A Lenten Fast That Lasts

Fasting is a spiritual discipline that takes many forms. There’s the most obvious fast- that is, giving up all food for a period of time: a day, daylight hours only. Sometimes it’s giving up a specific food that one considers to be especially enticing, even sinful, and doing that for the entire period of Lent, or maybe taking breaks from fasting on Sundays (the little feast days, the weekly celebration of the resurrection). Others choose to give up another type of vice: shopping, drinking alcohol, chocolate, what have you.

I’ve tried several different fasts over the years, but one in particular has stuck with me. The World Council of Churches designated the first decade of this century as the Decade to Overcome Violence. I think it was 2002 when their resources recommended a fast from violence, particularly in the form of media: tv, movies, and the like. At the time I was pregnant with my first child and had started paying more attention to everything I was consuming; so the idea of feeding my mind, eyes and ears with things were beautiful, pleasant, happy, glorifying to God made sense to me.

It wasn’t all that easy though, because, as my attention was heightened I began to realize how much violence dominates American culture. Our most popular movies and tv shows tend to focus on violence or even glorify it. And here I’ll have to admit, I was a big fan of Law & Order on NBC. I thought the writing was great, the characters were well developed and interesting and they usually settled their case in favor of justice. I also liked that they were able to convey the horror of heinous crimes without having to show the crime taking place. The fact that the show is still on and has even added different iterations is testimony to both the effectiveness of the writers/actors/producers/stories and the American hunger for this type of story.

But, when I decided to fast from violence, it was clear to me that to be most effective I would have to give up Law & Order in addition to the tv news and stories of violence via other sources. I didn’t entirely mind giving up the evening news, but giving up Law & Order was the stretching point. However, I started to think of how things, especially visuals, have a way of sticking with me. I have a very active imagination and can easily picture some very horrible things, but showing me a picture of the horrible thing is what I have come to call “an assault on my very soul.” I can’t shake things I have seen. They burn me to my core, my soul; and they have a way of damaging me.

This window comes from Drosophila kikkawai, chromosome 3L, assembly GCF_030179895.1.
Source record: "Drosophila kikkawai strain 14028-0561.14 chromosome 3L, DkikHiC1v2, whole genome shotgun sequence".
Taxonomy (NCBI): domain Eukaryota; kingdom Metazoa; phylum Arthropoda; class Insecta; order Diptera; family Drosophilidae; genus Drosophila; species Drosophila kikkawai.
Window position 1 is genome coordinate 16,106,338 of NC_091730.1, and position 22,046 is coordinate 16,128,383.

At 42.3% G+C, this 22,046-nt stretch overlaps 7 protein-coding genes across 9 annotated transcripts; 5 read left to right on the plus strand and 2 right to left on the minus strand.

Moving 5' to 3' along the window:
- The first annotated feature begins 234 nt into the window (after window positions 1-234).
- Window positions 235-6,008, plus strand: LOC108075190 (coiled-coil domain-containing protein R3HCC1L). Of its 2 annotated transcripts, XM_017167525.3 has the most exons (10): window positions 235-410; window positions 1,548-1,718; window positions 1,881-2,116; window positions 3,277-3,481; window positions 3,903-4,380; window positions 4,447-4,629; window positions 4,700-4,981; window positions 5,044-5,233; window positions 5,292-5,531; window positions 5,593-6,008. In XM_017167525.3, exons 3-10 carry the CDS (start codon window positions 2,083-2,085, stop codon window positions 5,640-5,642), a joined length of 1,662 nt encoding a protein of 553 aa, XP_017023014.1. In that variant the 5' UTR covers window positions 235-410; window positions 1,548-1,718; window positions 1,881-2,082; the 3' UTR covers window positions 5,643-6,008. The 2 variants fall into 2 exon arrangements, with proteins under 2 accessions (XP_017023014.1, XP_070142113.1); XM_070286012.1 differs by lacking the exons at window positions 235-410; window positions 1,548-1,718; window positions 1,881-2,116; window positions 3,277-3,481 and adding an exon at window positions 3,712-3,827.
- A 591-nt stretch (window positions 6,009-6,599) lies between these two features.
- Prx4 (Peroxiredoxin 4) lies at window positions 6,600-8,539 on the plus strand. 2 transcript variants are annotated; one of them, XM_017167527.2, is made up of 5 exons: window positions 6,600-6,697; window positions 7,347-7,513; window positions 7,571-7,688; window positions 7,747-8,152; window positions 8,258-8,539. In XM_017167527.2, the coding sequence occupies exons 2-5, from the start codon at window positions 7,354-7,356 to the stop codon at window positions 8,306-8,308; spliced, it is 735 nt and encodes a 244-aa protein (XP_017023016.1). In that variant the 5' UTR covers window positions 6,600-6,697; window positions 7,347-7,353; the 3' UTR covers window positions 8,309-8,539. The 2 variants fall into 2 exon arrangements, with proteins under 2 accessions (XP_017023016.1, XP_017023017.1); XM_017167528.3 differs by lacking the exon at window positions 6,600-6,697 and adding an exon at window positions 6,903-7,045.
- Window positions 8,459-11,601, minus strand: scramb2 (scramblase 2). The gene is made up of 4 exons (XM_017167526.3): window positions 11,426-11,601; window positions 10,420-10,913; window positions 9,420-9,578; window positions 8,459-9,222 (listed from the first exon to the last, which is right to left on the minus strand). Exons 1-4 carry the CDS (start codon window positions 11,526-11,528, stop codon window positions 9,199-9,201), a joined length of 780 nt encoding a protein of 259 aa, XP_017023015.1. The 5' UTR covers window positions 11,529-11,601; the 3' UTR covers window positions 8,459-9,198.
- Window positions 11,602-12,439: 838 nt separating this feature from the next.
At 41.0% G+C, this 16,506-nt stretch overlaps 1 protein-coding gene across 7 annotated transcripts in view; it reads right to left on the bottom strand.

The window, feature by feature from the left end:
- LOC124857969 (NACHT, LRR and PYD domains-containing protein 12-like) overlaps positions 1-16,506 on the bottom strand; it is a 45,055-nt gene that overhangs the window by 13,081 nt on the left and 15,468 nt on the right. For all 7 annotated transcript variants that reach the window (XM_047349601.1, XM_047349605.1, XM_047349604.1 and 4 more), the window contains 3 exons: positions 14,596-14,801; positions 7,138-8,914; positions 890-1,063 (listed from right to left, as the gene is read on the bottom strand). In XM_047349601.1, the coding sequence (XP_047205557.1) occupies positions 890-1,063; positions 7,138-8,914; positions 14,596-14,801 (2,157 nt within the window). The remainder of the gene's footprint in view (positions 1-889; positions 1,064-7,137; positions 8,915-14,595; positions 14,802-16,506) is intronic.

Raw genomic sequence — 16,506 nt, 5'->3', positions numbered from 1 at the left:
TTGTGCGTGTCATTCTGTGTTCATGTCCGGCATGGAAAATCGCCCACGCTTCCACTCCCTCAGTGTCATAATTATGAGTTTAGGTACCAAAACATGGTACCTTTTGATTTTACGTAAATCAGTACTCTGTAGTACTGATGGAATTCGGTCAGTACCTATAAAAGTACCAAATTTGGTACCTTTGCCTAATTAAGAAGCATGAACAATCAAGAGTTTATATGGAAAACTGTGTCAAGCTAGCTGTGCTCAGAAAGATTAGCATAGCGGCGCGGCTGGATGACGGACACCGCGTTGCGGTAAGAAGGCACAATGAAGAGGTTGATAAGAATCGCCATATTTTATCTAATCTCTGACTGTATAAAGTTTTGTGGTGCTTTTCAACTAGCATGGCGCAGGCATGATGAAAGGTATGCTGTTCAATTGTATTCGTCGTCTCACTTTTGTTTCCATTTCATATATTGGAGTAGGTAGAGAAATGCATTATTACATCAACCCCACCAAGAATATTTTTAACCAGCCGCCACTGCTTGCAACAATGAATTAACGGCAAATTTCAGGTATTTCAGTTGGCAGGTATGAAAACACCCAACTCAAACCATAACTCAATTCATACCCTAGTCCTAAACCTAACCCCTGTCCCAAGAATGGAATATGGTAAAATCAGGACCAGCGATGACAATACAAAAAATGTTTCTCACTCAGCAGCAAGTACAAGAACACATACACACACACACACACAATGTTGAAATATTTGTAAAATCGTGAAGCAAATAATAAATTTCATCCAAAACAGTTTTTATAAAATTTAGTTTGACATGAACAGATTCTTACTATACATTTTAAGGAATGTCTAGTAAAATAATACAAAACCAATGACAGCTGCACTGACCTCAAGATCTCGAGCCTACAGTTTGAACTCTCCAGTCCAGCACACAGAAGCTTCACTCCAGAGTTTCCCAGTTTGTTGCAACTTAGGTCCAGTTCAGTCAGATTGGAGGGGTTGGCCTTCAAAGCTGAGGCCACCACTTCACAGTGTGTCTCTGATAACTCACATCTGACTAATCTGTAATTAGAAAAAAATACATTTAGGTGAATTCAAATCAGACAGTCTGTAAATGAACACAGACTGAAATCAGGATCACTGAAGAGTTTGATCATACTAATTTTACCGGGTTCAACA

While I believe my faith requires me to respond to injustice in whatever way I can, I also believe that God intends for me to feed my eyes, mind and soul with whatever is good (indeed scripture directs me to think on these things!). And as a parent, I am beholden to provide a safe and wholesome environment for my children to grow in. And that all means to me that I could not in good conscience continue to be a consumer of violence. For to actively, or inactively, consume violence, and particularly imagined or acted out violence, would be to support the perpetuation of violence and its industry. As a person of faith, consuming violence is antithetical to the beliefs I hold near, dear and to be supportive of Truth.

For the most part, I have kept up my personal fast from violence. I am daily challenged though, as a mother of boys, to make the fast for my family. I long resisted allowing my children to have tools of violence in the form of toys. And I have found that to be nearly impossible, because even if I don’t allow my boys to have toy guns, they inevitably “build” one with Legos, or even just shape their fingers into a gun. I nearly cried the first time a relative gave my oldest a toy rifle for Christmas, but that is what happens in families who hunt (deer, ducks and quail).

Being a responsible citizen of the world and person of faith calls me to be aware of the injustices of this world, and to do something about it. Being a person of faith and believer in the greater good, I can’t turn a blind eye to the violence in this world and pretend it doesn’t exist. Being a believer and a responsible citizen, I can be aware of injustice and act without allowing the all-out assault on my soul.

Finally, beloved, whatever is true, whatever is honourable, whatever is just, whatever is pure, whatever is pleasing, whatever is commendable, if there is any excellence and if there is anything worthy of praise, think about these things.                                                                                                                ~Philippians 4.8

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3 Responses to A Lenten Fast That Lasts

  1. wow. i had not heard of this before and i love the concept. i think of my words, and the violence in them sometimes that i desperately need to fast from. we’ve been crafting house rules, and the first is “we love each other with our words.” that building up is the antidote to so much assault.

    thank you for these meditations shared!

    • Grace Walker says:

      Check out the website http://www.overcomingviolence.org. There will be an International Ecumenical Peace Convocation in May to sum up the Decade to Overcome Violence. There are resources still available from the website for download, since violence is still so much with us, the resources continue to be useful.

  2. Ann Kroeker says:

    Fascinating idea for a fast! I don’t generally watch those kinds of shows, but now I’m going to be super aware of the impact of “consuming violence.”

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